“New Progress of a Race” book on black history
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    Auction Finds

    History told in book of black film posters

    I was only a few feet away from my car in the parking lot of the auction house when Joe, another auction-goer, asked me over to look at some books he had bought at an estate sale.

    From paper bags he had used to hold and protect the books, he drew out a signed copy of a paperback by photographer Gordon Parks. One book that he especially wanted to show me was a beautiful coffee-table-heavy book with a white jacket featuring two stylized dancers in the center, and two devilish and angelic figures hovering around them.

    The dancers looked to be from the 1940s with their lips painted red and their bodies stretched in movement – the work of an illustrator I recognized but couldn’t attach a name to. The illustrator was Al Hirschfeld, and this was a poster for the 1943 movie “Cabin in the Sky.”


    This image on the jacket of the book “Separate Cinema” features an Al Hirschfeld illustration from the poster for “Cabin in the Sky (1943).”  Click on photo to see a full view of the poster.

    The book was titled “Separate Cinema: The First 100 years of Black Poster Art” by John Duke Kisch. I flipped through the book and saw page after page of wonderful film posters featuring African Americans. The book itself was in great shape, as if its pages had never been turned.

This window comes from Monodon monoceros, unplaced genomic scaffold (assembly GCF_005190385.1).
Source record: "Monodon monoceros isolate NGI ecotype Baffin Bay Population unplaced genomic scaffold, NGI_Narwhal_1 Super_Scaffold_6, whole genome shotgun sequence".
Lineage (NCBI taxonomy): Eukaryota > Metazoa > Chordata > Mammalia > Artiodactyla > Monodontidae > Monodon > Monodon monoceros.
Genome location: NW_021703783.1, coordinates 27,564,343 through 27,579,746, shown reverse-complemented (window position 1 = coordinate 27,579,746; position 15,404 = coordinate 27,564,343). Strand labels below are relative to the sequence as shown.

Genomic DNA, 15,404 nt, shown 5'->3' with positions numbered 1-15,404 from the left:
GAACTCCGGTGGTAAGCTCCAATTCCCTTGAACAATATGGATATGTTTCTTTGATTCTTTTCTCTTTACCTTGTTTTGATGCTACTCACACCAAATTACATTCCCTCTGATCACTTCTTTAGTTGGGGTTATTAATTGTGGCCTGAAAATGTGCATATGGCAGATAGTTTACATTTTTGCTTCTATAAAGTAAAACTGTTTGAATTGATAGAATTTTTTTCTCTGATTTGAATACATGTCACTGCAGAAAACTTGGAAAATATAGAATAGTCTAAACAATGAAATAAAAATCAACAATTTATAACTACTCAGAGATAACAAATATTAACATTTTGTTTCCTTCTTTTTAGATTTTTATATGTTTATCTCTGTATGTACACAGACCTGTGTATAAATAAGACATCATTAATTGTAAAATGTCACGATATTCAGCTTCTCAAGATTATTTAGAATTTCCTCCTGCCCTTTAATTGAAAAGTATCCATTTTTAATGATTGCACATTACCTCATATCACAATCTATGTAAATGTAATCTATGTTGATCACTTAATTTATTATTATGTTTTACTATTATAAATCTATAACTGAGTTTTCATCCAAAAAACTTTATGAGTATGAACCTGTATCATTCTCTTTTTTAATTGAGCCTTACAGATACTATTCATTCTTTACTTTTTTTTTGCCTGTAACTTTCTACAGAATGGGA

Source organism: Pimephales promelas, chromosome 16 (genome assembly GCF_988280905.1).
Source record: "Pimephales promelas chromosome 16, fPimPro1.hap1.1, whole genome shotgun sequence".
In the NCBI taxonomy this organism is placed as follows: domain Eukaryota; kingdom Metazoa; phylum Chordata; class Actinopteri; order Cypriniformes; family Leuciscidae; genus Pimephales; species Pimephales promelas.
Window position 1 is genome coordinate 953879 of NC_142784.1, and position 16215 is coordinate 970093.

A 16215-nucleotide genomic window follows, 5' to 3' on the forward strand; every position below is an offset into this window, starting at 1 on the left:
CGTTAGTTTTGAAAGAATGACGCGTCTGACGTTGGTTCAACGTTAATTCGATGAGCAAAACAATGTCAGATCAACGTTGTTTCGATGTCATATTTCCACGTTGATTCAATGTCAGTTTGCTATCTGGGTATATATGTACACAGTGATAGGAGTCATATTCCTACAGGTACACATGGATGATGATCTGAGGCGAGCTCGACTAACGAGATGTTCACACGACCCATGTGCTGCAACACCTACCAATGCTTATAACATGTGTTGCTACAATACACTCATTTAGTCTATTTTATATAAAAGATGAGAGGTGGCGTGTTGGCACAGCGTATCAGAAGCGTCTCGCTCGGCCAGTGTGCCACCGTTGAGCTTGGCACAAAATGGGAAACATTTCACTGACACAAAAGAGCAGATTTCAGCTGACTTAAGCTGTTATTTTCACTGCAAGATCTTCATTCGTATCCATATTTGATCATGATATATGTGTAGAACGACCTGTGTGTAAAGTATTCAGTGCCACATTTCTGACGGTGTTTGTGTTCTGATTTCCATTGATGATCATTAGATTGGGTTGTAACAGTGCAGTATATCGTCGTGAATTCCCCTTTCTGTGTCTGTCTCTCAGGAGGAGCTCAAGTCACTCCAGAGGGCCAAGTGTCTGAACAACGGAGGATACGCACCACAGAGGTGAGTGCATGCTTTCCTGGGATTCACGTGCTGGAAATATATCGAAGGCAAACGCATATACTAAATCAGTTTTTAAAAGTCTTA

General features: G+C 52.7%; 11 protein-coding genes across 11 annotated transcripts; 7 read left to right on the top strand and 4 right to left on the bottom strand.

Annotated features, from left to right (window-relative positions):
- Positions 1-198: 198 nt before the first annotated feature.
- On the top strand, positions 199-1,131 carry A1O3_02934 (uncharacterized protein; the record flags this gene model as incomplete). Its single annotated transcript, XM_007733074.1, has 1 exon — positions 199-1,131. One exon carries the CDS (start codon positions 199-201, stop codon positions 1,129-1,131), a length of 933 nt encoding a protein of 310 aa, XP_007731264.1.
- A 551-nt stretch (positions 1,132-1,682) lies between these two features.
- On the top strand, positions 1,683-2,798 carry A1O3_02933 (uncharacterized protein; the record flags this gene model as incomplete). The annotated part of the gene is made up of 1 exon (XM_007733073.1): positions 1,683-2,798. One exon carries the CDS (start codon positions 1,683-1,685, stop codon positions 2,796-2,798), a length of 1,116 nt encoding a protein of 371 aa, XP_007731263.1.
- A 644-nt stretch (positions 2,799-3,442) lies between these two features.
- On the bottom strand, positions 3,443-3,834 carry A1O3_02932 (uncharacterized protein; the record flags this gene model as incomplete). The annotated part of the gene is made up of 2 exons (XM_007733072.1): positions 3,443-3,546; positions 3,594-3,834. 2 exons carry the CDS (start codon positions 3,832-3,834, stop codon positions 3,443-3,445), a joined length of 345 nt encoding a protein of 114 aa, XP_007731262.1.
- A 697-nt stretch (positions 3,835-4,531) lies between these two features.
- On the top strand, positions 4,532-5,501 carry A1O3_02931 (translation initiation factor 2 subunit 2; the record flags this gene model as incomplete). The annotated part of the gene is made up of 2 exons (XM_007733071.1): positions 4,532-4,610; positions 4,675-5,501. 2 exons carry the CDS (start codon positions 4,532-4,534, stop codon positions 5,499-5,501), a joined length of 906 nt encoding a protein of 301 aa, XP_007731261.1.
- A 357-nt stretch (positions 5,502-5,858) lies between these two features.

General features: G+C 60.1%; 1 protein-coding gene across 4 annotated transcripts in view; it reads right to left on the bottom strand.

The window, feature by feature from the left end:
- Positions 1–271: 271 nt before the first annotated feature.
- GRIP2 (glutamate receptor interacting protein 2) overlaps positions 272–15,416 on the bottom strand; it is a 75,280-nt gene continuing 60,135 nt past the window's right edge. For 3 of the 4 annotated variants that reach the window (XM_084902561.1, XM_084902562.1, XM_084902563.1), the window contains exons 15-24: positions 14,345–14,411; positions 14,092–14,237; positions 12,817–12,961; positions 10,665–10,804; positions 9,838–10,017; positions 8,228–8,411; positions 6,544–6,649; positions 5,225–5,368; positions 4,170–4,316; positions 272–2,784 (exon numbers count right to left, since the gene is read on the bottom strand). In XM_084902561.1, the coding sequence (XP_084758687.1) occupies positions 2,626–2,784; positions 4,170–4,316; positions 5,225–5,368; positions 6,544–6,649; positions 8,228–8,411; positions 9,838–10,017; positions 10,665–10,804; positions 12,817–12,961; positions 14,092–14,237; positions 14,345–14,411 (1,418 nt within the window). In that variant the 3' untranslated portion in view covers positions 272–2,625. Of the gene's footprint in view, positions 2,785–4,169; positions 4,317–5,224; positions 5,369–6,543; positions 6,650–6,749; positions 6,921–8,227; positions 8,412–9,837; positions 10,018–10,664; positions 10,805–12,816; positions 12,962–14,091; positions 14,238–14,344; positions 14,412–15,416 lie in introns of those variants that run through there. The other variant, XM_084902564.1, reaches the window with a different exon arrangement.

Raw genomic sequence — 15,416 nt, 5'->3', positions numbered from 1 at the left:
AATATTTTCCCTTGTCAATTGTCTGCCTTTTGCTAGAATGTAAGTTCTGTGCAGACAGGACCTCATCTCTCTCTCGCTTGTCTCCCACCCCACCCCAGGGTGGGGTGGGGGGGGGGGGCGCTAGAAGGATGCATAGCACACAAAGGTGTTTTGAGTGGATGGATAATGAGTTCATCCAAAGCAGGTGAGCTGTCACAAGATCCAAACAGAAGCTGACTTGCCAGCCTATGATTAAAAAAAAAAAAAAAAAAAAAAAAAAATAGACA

The posters were a time capsule of the life of African Americans in this country, including society’s perverted view of them and their own realistic image of themselves. They spoke of the music of African Americans, how they lived, how they entertained themselves and what they feared – all bigger than life and bathed in colors.

    This was the first book I’d seen of black movie posters but not the first collection. A few years ago, I wrote a newspaper article about a man who collected not only posters but also photos, films, lobby cards, and personal items related to African Americans and the movies.

    This 2014 book contained selections of film posters from Kisch’s collection, with a foreword by historian Henry Louis Gates Jr. and afterword by filmmaker Spike Lee. The posters were from the early 20th century to present time. The book was lovely but like most coffee-table books, it came with a hefty price (the auction-goer got it for a bargain).

    "A Man's Duty (1919)," the most successful of Noble Johnson's films.

    “A Man’s Duty (1919),” the most successful of Noble Johnson’s films.

    Kisch’s Separate Cinema Archive contains more than 25,000 posters, lobby cards and photographs from more than 35 countries, according to his website. Kisch sells posters on the site.

    A friend gave him his first film poster in 1973, and he later started picking up others at antique and comic book stores after becoming a New York photographer.

    Of the film posters, he says in the book: “They’ve got a cleverness you don’t see in a run-of-the-mill museum exhibit. … Each poster is an ad – a cacophony of stuff that compels viewers to buy the product, see the film, dig the music, enjoy the show. These images are ticket sellers. That’s very American and very seductive.”